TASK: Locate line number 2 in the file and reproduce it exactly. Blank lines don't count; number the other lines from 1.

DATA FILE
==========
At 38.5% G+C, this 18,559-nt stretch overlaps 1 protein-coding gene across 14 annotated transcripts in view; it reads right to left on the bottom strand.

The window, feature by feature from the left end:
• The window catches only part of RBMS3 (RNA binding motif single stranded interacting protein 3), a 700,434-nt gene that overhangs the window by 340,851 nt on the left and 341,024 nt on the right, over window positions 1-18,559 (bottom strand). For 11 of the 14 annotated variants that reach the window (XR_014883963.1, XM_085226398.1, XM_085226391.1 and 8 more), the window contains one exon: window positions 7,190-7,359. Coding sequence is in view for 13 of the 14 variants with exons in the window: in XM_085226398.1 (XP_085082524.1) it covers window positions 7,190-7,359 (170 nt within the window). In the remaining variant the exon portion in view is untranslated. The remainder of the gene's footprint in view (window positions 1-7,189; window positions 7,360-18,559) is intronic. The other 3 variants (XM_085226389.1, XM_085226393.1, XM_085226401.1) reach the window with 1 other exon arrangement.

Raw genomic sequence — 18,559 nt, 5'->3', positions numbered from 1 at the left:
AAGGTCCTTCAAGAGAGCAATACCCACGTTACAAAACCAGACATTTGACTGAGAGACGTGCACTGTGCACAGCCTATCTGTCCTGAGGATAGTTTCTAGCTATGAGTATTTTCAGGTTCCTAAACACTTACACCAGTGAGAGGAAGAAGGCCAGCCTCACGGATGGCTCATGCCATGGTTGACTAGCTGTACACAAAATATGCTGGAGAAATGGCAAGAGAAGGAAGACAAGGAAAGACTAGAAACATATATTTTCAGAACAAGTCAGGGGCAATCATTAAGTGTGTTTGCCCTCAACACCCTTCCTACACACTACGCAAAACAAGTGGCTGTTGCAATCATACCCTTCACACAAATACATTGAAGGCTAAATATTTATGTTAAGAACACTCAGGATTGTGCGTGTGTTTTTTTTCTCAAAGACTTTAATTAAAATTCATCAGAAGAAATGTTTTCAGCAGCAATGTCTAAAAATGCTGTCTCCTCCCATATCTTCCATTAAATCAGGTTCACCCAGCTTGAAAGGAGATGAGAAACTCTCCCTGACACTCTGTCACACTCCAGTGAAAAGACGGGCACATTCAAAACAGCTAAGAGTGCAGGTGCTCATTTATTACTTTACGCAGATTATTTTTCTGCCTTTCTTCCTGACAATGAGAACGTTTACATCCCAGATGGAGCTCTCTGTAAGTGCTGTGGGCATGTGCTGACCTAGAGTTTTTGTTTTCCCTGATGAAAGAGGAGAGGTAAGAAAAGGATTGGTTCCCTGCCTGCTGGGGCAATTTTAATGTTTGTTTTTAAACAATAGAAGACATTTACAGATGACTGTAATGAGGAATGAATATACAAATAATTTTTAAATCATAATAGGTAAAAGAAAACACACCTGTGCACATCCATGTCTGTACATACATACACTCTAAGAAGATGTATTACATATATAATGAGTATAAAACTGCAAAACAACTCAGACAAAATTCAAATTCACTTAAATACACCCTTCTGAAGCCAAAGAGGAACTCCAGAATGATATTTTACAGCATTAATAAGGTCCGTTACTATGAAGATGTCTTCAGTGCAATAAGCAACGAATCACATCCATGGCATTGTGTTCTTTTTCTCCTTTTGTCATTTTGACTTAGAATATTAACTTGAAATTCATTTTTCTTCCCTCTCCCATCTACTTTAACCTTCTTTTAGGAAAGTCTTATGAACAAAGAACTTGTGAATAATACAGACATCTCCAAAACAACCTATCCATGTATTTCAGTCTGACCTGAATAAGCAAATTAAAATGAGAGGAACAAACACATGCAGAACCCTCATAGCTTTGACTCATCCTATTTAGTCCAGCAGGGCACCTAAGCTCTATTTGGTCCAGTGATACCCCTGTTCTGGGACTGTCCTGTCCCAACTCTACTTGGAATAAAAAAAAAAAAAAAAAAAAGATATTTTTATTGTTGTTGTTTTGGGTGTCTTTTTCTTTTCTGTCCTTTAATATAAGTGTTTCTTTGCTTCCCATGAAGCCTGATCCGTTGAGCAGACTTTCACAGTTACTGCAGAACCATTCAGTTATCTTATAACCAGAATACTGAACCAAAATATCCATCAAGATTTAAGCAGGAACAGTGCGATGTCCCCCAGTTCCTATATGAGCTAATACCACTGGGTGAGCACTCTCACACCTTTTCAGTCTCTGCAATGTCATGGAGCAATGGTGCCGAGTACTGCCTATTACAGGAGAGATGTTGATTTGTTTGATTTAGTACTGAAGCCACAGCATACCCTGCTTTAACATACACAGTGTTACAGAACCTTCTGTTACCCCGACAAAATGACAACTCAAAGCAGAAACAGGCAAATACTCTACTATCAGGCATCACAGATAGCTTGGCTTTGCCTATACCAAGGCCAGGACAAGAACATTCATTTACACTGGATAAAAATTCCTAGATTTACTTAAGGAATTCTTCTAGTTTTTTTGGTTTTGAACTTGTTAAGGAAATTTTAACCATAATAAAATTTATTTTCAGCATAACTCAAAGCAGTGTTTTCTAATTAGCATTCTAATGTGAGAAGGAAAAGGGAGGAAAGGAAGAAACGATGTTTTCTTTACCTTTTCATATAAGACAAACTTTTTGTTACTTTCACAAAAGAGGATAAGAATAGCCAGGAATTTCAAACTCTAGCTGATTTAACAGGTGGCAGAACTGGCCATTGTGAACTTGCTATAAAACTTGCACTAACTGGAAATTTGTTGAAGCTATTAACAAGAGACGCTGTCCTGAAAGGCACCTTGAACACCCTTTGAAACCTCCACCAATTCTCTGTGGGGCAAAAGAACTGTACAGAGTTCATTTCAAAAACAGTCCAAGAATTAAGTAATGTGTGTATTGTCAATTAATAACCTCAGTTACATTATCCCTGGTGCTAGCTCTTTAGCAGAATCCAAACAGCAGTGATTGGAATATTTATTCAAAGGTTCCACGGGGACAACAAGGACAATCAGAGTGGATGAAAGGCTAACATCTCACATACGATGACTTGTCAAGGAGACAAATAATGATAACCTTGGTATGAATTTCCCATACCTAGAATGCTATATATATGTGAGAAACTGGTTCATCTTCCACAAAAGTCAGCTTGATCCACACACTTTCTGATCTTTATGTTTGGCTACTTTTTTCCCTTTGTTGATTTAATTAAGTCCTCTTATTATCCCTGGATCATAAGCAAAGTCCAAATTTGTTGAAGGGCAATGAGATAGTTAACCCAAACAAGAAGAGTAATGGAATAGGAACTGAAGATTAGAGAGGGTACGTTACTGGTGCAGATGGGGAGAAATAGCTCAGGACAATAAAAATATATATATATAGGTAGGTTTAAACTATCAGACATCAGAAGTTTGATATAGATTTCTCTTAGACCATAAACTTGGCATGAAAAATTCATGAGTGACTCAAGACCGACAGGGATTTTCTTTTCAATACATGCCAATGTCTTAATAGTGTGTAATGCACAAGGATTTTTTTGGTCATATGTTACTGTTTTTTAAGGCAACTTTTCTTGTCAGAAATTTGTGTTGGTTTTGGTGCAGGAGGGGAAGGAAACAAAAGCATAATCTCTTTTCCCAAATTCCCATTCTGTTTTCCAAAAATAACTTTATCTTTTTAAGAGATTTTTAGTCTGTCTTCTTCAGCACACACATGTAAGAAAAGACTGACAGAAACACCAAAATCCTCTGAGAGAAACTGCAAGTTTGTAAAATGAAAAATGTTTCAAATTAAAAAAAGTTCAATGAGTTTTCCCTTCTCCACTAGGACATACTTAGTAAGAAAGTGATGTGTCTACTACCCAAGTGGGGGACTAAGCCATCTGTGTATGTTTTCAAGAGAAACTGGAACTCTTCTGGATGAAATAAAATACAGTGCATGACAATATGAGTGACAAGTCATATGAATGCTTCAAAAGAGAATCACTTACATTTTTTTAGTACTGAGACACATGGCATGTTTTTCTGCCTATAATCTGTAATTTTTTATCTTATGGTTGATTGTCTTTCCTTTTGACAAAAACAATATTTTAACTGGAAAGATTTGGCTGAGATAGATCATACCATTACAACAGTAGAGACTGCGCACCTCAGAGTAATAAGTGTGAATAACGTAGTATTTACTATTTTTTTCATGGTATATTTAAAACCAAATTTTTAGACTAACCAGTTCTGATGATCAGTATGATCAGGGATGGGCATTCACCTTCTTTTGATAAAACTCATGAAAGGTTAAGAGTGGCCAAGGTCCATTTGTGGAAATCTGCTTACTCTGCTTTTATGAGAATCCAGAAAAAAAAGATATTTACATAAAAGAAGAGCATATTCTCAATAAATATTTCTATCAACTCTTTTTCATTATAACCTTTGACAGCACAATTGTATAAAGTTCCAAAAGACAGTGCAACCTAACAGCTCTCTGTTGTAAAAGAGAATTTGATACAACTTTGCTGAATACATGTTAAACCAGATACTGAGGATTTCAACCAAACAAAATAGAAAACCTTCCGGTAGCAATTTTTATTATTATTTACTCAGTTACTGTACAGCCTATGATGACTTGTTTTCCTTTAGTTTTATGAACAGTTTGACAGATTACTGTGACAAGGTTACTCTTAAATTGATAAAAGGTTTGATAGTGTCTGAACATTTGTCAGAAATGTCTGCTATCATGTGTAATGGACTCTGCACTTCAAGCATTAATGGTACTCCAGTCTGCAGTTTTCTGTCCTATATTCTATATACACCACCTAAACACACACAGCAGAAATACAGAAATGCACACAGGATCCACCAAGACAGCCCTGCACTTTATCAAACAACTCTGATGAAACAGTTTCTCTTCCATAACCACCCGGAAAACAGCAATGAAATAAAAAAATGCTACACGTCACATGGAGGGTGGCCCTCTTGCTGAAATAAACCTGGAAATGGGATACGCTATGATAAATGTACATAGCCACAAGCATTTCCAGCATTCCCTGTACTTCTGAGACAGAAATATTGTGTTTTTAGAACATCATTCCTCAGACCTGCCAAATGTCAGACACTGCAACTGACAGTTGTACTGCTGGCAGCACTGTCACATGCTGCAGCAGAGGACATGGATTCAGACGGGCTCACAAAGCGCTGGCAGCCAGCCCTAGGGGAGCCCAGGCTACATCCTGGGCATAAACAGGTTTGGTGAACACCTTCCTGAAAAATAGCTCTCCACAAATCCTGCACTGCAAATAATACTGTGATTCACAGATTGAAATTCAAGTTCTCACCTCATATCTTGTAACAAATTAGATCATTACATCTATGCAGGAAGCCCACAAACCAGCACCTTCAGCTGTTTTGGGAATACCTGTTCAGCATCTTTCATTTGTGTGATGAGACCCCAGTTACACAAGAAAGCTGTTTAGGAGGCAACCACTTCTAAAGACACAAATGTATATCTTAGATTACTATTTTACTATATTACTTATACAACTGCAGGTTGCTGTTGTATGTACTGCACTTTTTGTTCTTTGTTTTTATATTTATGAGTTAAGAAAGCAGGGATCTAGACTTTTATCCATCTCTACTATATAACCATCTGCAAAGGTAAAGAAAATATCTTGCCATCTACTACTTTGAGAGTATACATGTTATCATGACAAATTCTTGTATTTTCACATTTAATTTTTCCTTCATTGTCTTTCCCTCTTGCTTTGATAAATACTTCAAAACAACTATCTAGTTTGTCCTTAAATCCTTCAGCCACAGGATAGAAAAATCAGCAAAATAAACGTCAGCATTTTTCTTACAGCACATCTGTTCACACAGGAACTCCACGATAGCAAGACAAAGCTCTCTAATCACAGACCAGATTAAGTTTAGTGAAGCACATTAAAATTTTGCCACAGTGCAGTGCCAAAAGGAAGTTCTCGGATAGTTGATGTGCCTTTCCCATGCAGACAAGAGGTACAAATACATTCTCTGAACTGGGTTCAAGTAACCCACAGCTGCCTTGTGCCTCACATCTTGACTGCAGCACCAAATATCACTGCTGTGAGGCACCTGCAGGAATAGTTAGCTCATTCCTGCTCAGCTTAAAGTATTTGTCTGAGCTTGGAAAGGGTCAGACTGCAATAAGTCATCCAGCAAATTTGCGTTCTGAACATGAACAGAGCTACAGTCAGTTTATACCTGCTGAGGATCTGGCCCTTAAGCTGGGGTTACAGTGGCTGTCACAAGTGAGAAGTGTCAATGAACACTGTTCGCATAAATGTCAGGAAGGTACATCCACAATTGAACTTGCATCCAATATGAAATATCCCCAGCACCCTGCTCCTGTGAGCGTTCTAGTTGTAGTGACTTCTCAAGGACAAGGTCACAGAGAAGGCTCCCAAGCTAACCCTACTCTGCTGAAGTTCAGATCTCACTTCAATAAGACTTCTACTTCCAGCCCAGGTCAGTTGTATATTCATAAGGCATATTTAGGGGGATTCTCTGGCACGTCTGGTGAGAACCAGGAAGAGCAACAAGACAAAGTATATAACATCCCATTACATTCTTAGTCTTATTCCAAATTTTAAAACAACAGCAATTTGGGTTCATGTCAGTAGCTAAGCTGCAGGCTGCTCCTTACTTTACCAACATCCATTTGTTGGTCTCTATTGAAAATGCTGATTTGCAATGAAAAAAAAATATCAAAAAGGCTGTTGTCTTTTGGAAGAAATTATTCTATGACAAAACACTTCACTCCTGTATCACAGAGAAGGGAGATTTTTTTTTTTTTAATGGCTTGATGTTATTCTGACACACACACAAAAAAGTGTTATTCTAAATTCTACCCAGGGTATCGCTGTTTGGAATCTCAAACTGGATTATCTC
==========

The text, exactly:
The window, feature by feature from the left end: